News Column

Japan's current account surplus marks record low in FY 2013

May 11, 2014

Tomoyuki Tachikawa

Japan's current account surplus in fiscal 2013 was the smallest since comparable data became available in fiscal 1985, as soaring fossil fuel imports drove up its trade deficit amid the prolonged halt of nuclear power plants, government data showed Monday.

A record goods trade deficit of 10.86 trillion yen brought the country's annual current account surplus -- one of the widest gauges of international trade -- to 789.9 billion yen in the last business year, down 81.3 percent from the previous year, the Finance Ministry said in a preliminary report.

The results sparked fears that the world's third-biggest economy may face a constant current account deficit down the road, which would cause a sell-off of Japanese government debt and a sharp rise in the country's long-term interest rates, hurting the fiscal and economic situation.

The current account surplus shrank for the third straight year, after the devastating March 2011 quake-tsunami disaster hit northeastern Japan and triggered an emergency at the Fukushima Daiichi nuclear power plant, the ministry said.

In fiscal 2013 through March 31 this year, exports climbed 12.2 percent to 69.80 trillion yen on the back of the yen's depreciation, but imports surged 19.6 percent to 80.67 trillion yen. The annual goods trade balance -- exports minus imports -- consequently fell into the red for third years in a row.

Imports of crude oil jumped 18.4 percent and liquefied natural gas increased 18.2 percent, while the Japanese currency slid against the U.S. dollar by 20.8 percent and the euro by 25.7 percent on year on an average basis.

A falling yen usually supports exports by making Japanese products cheaper abroad and boosts the value of overseas revenues in yen terms, but it drives up import prices. Japan depends on imports for more than 90 percent of its energy needs.

Some analysts say Japan's current account balance is likely to improve in the near future, as domestic demand is expected to wane in the wake of the 3-percentage-point consumption tax hike to 8 percent from April 1.

The first tax increase in 17 years will undermine consumer spending and production at home, in turn preventing imports from expanding further, said Koya Miyamae, senior economist at SMBC Nikko Securities Inc.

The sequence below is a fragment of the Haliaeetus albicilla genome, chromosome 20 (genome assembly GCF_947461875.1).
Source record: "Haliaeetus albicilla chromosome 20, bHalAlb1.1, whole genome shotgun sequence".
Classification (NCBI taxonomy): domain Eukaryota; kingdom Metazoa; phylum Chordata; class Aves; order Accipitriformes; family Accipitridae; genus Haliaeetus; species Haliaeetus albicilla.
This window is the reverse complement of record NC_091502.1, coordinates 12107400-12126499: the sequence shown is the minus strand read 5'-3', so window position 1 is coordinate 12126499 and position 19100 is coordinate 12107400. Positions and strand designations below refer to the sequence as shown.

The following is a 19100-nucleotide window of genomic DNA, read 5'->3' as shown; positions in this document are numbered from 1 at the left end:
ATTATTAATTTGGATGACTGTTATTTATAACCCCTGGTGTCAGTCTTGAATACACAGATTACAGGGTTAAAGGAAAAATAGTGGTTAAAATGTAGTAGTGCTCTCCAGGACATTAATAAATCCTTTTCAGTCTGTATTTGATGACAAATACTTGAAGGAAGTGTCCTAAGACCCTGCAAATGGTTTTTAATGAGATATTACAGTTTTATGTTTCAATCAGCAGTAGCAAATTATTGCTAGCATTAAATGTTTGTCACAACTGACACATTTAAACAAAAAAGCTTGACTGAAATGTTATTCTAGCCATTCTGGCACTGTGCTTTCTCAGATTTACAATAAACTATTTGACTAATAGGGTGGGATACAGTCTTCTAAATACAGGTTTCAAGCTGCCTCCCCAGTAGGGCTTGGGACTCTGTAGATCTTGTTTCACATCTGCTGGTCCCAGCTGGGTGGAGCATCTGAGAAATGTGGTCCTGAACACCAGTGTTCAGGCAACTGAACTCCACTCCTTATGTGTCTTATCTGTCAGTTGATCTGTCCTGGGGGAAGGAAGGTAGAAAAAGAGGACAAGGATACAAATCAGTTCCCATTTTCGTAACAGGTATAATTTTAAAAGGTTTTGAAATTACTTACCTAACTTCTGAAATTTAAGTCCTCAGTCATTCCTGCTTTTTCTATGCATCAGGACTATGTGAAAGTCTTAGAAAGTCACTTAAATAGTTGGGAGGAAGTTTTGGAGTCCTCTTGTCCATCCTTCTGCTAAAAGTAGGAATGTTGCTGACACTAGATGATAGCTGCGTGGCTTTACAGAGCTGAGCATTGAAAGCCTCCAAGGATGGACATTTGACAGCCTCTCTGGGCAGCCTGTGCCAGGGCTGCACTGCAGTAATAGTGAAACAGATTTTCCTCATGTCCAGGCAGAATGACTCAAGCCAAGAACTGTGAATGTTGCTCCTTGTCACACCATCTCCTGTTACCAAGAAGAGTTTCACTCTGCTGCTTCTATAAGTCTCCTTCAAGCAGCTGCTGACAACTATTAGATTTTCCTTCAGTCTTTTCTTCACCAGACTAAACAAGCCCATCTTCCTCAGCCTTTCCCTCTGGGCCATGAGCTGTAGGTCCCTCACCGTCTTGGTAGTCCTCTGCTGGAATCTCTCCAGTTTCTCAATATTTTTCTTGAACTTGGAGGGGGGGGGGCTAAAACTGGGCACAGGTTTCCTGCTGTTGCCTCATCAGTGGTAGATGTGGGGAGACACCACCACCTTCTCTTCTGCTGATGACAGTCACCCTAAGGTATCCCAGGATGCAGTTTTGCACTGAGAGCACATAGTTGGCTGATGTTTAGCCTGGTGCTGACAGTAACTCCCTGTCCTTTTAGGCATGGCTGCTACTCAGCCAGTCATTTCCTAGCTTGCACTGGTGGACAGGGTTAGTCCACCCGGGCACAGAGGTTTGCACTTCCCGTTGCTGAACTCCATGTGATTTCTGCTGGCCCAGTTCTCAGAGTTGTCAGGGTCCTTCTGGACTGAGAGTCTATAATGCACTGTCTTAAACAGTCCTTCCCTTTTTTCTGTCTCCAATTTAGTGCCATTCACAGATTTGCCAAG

Others, however, said Japan could become a nation with a chronic current account deficit, given that exports may not grow with some emerging economies slowing owing to capital outflows following the U.S. Federal Reserve's tapering of its massive monetary stimulus.

Should Japan's current account balance deteriorate and the government be compelled to rely on other countries for its financial funds, concern would grow over the outlook for the sovereign bond market and the value of the debt could plunge.

This would "have an undesirable effect" on Japan's long-term interest rates, as they would move inversely to government debt prices, said Hideo Kumano, executive chief economist at the Dai-ichi Life Research Institute.

A spike in long-term interest rates would create a vicious cycle, where expansion in the government's interest payments on its bonds would hamper fiscal consolidation, prodding more investors to sell bonds and pushing up the interest rates.

Prime Minister Shinzo Abe's government would be "urged to speed up economic reforms at a faster pace than in the past" to restore its fiscal health, already the worst among major industrialized economies, Kumano said.

So far, more than 90 percent of Japanese government bonds have been smoothly financed domestically, as the Bank of Japan has pledged to buy a huge number of the bonds in an attempt to keep long-term interest rates low to stimulate the economy.

Last fiscal year, the surplus in the primary income account, which reflects how much Japan earns from its foreign investments, gained 14.0 percent from the previous year to a record high of 16.66 trillion yen.

It was the fifth straight year of rise in the income account, buoyed by higher dividends and profits from securities investments due largely to the weaker yen, the ministry said.

The services sector, including passenger transportation and cargo shipping, registered a deficit of 3.58 trillion yen last fiscal year. The deficit became smaller from fiscal 2012 as the number of foreign travelers to Japan increased.

In March alone, Japan posted a current account surplus of 116.4 billion yen, down 90.9 percent from a year earlier.

From January, the Finance Ministry and the BOJ calculate data related to the country's current account balance based on the sixth edition of the International Monetary Fund's Balance of Payments and International Investment Position Manual.

Some figures previously released by Japan's financial authorities, such as trade and service balances, were accordingly revised.

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Source: Japan Economic Newswire

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